The first people to arrive get their money, while others do not, because it is simply not there. It is all out in the form of loans for others.

These bank runs and panics take a bad situation and make it much worse. When banks start failing, it created even less confidence and more worry and panic from consumers.

So, how do we get the economy back on track in that case? Our economy is so dependent on people being confident to spend their money and take out loans, so this is not a good situation.


4. End of the Gold Standard

When the Great Depression hit and the stock market crashed, investors started trading in gold and other commodities.

This caused the price of gold to rise. People started trading in their dollars for gold; they did not trust the banks and they began hoarding gold because they knew that possession of that physical gold was worth something. Confidence in U.S. currency plummeted.

Franklin Delano Roosevelt responded by issuing an order that outlawed private ownership of gold, ordering people to turn their gold into the Federal Reserve in exchange for dollars at the current rate. This order was meant to prevent hoarding and to protect the U.S. currency.

At this time, then, the gold standard was suspended, because it was illegal to hold the gold.

FDR also increased the price of gold to $35 an ounce; this means that $1 now equaled 1/35 of an ounce of gold, instead of 1/20. Keep in mind, though, that those dollars were no longer redeemable for gold.

When the Great Depression ended, countries could go back to a modified type of gold standard. Most countries ended up valuing their currencies based on the U.S. dollar since, at that time, the U.S. owned most of the gold in the world.

However, as countries began to recover from World War II, especially countries like Germany and Japan, the U.S. share of economic output started to drop relative to the rest of the world. Because of this, our gold stock fell--as did the U.S. Treasury's fraction of gold relative to currency.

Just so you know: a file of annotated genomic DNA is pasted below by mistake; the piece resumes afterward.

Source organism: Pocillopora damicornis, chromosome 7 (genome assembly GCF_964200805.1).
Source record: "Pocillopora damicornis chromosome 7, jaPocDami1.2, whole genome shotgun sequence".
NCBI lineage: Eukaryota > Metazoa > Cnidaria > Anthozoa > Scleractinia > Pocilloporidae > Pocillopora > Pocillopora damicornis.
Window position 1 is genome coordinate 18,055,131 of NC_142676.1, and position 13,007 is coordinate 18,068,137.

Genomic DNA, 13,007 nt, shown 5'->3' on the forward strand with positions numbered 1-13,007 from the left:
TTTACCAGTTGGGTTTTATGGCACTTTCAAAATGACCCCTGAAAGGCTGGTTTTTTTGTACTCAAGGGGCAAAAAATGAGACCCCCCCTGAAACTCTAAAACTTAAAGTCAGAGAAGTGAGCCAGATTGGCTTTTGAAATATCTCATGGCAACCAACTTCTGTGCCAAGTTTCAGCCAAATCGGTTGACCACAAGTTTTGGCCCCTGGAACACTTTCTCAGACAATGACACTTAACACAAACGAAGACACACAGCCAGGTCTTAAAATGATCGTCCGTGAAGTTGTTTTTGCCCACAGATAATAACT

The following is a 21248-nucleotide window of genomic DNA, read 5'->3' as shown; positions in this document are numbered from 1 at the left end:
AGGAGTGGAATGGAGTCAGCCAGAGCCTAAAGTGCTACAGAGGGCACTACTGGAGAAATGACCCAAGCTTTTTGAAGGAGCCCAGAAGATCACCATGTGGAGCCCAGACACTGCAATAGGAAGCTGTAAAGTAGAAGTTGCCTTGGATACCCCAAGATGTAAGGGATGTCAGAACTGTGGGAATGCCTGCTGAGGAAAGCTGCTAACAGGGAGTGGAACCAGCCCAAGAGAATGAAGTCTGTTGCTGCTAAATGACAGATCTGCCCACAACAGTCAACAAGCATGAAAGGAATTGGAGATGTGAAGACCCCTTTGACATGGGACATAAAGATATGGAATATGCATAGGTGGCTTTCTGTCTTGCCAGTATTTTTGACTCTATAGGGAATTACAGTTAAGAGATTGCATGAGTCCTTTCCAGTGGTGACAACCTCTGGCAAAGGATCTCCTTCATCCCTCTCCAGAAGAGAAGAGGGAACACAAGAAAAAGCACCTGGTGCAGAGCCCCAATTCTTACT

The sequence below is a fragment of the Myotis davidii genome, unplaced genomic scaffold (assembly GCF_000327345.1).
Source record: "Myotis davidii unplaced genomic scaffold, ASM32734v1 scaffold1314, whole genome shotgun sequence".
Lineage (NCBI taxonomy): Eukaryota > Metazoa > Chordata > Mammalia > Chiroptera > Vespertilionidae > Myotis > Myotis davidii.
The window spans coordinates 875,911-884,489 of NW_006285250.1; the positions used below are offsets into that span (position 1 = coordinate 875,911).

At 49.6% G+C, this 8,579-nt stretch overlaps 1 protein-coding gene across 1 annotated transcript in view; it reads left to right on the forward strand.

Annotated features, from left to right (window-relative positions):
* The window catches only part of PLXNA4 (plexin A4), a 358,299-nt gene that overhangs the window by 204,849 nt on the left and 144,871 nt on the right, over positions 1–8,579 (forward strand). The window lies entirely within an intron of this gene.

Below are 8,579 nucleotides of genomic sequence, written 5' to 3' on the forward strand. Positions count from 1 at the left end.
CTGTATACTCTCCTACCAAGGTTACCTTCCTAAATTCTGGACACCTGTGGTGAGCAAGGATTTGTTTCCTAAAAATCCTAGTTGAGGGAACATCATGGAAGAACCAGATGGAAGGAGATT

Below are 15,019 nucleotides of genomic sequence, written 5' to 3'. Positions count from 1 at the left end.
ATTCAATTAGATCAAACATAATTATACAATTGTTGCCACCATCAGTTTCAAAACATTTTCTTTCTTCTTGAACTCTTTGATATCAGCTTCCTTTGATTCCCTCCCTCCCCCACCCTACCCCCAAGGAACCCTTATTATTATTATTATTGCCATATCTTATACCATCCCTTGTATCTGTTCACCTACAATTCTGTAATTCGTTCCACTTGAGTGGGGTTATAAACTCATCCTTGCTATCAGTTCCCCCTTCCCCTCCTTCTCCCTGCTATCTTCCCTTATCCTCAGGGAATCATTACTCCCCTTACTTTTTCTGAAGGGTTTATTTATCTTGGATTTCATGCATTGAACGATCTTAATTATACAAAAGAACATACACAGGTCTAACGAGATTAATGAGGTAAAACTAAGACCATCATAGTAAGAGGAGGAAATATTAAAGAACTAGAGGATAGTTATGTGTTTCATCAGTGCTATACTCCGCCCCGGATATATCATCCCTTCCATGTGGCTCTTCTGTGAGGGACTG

There were some issues, especially in the late '60s and early '70s, where the U.S. started having a negative balance of payments, increasing debt in the economy and causing inflation.

In an effort to stabilize the U.S. economy in the early 1970s, Nixon ended the convertibility between U.S. dollars and gold, which completely suspended the gold standard.


5. Fiduciary Currency and Fiat Money

Now, this is the point where the dollar has no tie to gold at all; it is no longer representative. What is going to give the dollar its value, now that it no longer represents 1/35th of an ounce of gold?

Well, its value now is completely based on people's trust in the Federal Reserve, which is what we call a fiduciary currency. Fiduciary currency is the currency whose value is based on trust or faith that it has that value.

Today our paper currency is not valuable in and of itself. It is not a commodity currency, because remember, a commodity is something valuable in and of itself.

It is also no longer backed by gold, so it is not a representative currency.

However, it is valuable. Everybody places value on dollars because people accept them widely as a form of payment. This is what is known as a fiat currency. Fiat money is money that is a recognized legal tender that is nonconvertible--so we cannot convert it to anything else of value--and has no intrinsic value in and of itself.

terms to know
Fiduciary Currency
A currency whose value is based on “trust” or “faith” in its value
Fiat Money
Money that is a recognized legal tender that is non-convertible and has no intrinsic value


summary
We began today's lesson by reviewing the emergence of banks and gold certificates. We learned what the fractional reserve system is and how it developed in the United States, including what happens during a worst case scenario involving bank runs and panics. Finally, we learned about how the United States transitioned from backing its currency with gold, moving from the end of the gold standard to a fiduciary currency and fiat money.

Source: Adapted from Sophia instructor Kate Eskra.

Terms to Know
Fiat Money

Money that is a recognized legal tender that is non-convertible and has no intrinsic value.

Fiduciary Currency

A currency whose value is based on “trust” or “faith” in its value.